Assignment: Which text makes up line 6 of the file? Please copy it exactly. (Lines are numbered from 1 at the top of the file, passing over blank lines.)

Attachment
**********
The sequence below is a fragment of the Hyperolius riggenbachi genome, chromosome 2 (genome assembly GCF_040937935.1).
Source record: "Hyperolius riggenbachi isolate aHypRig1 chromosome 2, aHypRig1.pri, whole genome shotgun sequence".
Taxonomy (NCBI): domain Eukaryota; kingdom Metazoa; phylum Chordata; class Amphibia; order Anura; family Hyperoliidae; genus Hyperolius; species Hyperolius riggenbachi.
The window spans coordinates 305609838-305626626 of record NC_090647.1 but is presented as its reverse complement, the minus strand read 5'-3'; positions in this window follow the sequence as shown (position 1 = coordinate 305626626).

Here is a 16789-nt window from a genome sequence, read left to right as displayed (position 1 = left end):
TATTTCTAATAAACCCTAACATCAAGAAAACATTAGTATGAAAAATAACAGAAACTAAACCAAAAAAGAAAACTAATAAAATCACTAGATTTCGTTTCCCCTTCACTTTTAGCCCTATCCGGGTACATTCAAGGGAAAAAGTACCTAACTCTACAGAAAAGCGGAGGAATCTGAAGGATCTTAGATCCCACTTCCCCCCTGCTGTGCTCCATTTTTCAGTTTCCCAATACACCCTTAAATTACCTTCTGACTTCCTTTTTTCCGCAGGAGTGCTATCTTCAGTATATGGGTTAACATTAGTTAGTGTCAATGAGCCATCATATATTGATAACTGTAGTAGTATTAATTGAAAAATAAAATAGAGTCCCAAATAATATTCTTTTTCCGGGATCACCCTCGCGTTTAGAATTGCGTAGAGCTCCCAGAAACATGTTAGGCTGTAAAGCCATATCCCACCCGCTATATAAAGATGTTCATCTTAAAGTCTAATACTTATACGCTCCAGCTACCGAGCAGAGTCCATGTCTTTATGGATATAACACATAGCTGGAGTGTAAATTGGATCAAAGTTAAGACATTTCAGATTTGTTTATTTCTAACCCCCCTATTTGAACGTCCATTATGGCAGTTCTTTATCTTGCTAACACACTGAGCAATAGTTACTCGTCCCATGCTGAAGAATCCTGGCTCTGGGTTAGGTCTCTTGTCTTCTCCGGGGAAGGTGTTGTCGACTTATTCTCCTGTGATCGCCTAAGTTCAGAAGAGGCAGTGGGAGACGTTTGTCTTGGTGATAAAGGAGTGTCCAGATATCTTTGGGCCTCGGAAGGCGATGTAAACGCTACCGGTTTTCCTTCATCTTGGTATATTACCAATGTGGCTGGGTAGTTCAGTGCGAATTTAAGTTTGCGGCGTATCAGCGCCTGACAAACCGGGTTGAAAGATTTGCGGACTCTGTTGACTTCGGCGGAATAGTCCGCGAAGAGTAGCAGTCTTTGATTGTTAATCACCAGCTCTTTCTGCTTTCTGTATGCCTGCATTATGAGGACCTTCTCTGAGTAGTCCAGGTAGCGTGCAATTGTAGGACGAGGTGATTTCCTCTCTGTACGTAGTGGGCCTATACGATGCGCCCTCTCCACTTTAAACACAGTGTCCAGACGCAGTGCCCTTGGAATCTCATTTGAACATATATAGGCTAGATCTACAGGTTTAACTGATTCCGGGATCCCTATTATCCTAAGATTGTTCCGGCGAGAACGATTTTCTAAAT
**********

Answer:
TATTTCTAATAAACCCTAACATCAAGAAAACATTAGTATGAAAAATAACAGAAACTAAACCAAAAAAGAAAACTAATAAAATCACTAGATTTCGTTTCCCCTTCACTTTTAGCCCTATCCGGGTACATTCAAGGGAAAAAGTACCTAACTCTACAGAAAAGCGGAGGAATCTGAAGGATCTTAGATCCCACTTCCCCCCTGCTGTGCTCCATTTTTCAGTTTCCCAATACACCCTTAAATTACCTTCTGACTTCCTTTTTTCCGCAGGAGTGCTATCTTCAGTATATGGGTTAACATTAGTTAGTGTCAATGAGCCATCATATATTGATAACTGTAGTAGTATTAATTGAAAAATAAAATAGAGTCCCAAATAATATTCTTTTTCCGGGATCACCCTCGCGTTTAGAATTGCGTAGAGCTCCCAGAAACATGTTAGGCTGTAAAGCCATATCCCACCCGCTATATAAAGATGTTCATCTTAAAGTCTAATACTTATACGCTCCAGCTACCGAGCAGAGTCCATGTCTTTATGGATATAACACATAGCTGGAGTGTAAATTGGATCAAAGTTAAGACATTTCAGATTTGTTTATTTCTAACCCCCCTATTTGAACGTCCATTATGGCAGTTCTTTATCTTGCTAACACACTGAGCAATAGTTACTCGTCCCATGCTGAAGAATCCTGGCTCTGGGTTAGGTCTCTTGTCTTCTCCGGGGAAGGTGTTGTCGACTTATTCTCCTGTGATCGCCTAAGTTCAGAAGAGGCAGTGGGAGACGTTTGTCTTGGTGATAAAGGAGTGTCCAGATATCTTTGGGCCTCGGAAGGCGATGTAAACGCTACCGGTTTTCCTTCATCTTGGTATATTACCAATGTGGCTGGGTAGTTCAGTGCGAATTTAAGTTTGCGGCGTATCAGCGCCTGACAAACCGGGTTGAAAGATTTGCGGACTCTGTTGACTTCGGCGGAATAGTCCGCGAAGAGTAGCAGTCTTTGATTGTTAATCACCAGCTCTTTCTGCTTTCTGTATGCCTGCATTATGAGGACCTTCTCTGAGTAGTCCAGGTAGCGTGCAATTGTAGGACGAGGTGATTTCCTCTCTGTACGTAGTGGGCCTATACGATGCGCCCTCTCCACTTTAAACACAGTGTCCAGACGCAGTGCCCTTGGAATCTCATTTGAACATATATAGGCTAGATCTACAGGTTTAACTGATTCCGGGATCCCTATTATCCTAAGATTGTTCCGGCGAGAACGATTTTCTAAAT